(Source: Mark Perry at the American Institute for Economic Research)
Over that period (1980-2018), the world’s population rose by 71.2 percent, yet the average working time required to earn enough money to buy 50 kinds of energy, food, raw materials, and metals fell by 71.6 percent. Put differently, the amount of effort required to buy 1 basket of the 50 commodities in 1980 bought 3.5 baskets in 2018. As we will explain, abundance occurs when the nominal hourly income increases faster than the nominal price of a resource. Furthermore, when the abundance of resources grows at a faster rate than population increases, we call that relationship “superabundance.” This relationship between population growth and the abundance of resources is deeply counterintuitive, yet it is no less true.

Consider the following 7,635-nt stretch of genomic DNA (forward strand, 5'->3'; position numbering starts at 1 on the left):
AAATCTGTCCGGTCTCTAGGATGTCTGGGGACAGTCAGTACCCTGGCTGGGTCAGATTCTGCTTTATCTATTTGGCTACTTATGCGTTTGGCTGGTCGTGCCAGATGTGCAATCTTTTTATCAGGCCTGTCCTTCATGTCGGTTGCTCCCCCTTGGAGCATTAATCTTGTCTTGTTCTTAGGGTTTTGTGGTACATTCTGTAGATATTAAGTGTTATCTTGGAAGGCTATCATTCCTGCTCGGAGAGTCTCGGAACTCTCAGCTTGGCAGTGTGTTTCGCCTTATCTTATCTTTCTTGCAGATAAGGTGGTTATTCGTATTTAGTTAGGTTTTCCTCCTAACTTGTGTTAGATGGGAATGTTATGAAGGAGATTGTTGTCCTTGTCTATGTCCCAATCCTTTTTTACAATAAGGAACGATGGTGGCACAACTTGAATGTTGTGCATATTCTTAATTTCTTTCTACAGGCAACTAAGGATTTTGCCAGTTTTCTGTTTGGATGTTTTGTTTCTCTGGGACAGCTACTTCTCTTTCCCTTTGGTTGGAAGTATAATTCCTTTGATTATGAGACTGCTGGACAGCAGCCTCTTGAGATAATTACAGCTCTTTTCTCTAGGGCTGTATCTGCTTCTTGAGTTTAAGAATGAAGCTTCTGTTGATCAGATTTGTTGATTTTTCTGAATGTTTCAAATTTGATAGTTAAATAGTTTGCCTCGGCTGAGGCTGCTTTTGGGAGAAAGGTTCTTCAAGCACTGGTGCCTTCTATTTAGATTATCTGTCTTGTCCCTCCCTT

Marian L. Tupy is a senior fellow at the Cato Institute’s Center for Global Liberty and Prosperity, coauthor of Ten Global Trends Every Smart Person Should Know: And Many Others You Will Find Interesting, coauthor of the Simon Abundance Index, and editor of the website HumanProgress.org.